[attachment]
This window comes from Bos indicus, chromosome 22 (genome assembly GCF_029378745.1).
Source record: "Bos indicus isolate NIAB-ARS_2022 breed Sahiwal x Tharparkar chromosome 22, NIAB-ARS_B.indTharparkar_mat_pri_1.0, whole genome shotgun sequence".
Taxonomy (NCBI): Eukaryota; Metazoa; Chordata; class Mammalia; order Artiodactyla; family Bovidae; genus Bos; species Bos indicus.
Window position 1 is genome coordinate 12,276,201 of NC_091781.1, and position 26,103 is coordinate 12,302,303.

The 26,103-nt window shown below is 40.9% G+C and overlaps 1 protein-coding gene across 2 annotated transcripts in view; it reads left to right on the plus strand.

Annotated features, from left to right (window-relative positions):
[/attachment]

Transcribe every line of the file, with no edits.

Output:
This window comes from Bos indicus, chromosome 22 (genome assembly GCF_029378745.1).
Source record: "Bos indicus isolate NIAB-ARS_2022 breed Sahiwal x Tharparkar chromosome 22, NIAB-ARS_B.indTharparkar_mat_pri_1.0, whole genome shotgun sequence".
Taxonomy (NCBI): Eukaryota; Metazoa; Chordata; class Mammalia; order Artiodactyla; family Bovidae; genus Bos; species Bos indicus.
Window position 1 is genome coordinate 12,276,201 of NC_091781.1, and position 26,103 is coordinate 12,302,303.

The 26,103-nt window shown below is 40.9% G+C and overlaps 1 protein-coding gene across 2 annotated transcripts in view; it reads left to right on the plus strand.

Annotated features, from left to right (window-relative positions):